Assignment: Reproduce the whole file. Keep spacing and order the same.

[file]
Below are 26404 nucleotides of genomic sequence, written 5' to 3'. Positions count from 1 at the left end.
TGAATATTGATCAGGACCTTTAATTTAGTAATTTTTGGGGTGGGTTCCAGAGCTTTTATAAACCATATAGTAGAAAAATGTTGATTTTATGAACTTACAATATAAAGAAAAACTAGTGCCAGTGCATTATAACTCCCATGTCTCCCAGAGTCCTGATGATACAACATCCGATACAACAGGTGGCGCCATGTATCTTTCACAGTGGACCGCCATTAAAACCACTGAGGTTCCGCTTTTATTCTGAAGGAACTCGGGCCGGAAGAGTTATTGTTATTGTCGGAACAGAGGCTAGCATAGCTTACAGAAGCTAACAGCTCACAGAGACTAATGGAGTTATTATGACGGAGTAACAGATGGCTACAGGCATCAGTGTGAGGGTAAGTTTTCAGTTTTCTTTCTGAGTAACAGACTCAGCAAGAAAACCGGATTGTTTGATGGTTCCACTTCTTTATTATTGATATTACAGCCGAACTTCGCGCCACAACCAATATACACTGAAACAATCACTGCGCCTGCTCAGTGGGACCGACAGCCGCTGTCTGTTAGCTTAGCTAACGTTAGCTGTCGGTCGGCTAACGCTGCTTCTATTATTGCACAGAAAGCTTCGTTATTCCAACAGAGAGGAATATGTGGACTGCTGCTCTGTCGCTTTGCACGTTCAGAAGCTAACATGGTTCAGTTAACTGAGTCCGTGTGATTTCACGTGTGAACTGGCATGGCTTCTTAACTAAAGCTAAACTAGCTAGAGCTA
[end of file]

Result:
Below are 26404 nucleotides of genomic sequence, written 5' to 3'. Positions count from 1 at the left end.
TGAATATTGATCAGGACCTTTAATTTAGTAATTTTTGGGGTGGGTTCCAGAGCTTTTATAAACCATATAGTAGAAAAATGTTGATTTTATGAACTTACAATATAAAGAAAAACTAGTGCCAGTGCATTATAACTCCCATGTCTCCCAGAGTCCTGATGATACAACATCCGATACAACAGGTGGCGCCATGTATCTTTCACAGTGGACCGCCATTAAAACCACTGAGGTTCCGCTTTTATTCTGAAGGAACTCGGGCCGGAAGAGTTATTGTTATTGTCGGAACAGAGGCTAGCATAGCTTACAGAAGCTAACAGCTCACAGAGACTAATGGAGTTATTATGACGGAGTAACAGATGGCTACAGGCATCAGTGTGAGGGTAAGTTTTCAGTTTTCTTTCTGAGTAACAGACTCAGCAAGAAAACCGGATTGTTTGATGGTTCCACTTCTTTATTATTGATATTACAGCCGAACTTCGCGCCACAACCAATATACACTGAAACAATCACTGCGCCTGCTCAGTGGGACCGACAGCCGCTGTCTGTTAGCTTAGCTAACGTTAGCTGTCGGTCGGCTAACGCTGCTTCTATTATTGCACAGAAAGCTTCGTTATTCCAACAGAGAGGAATATGTGGACTGCTGCTCTGTCGCTTTGCACGTTCAGAAGCTAACATGGTTCAGTTAACTGAGTCCGTGTGATTTCACGTGTGAACTGGCATGGCTTCTTAACTAAAGCTAAACTAGCTAGAGCTA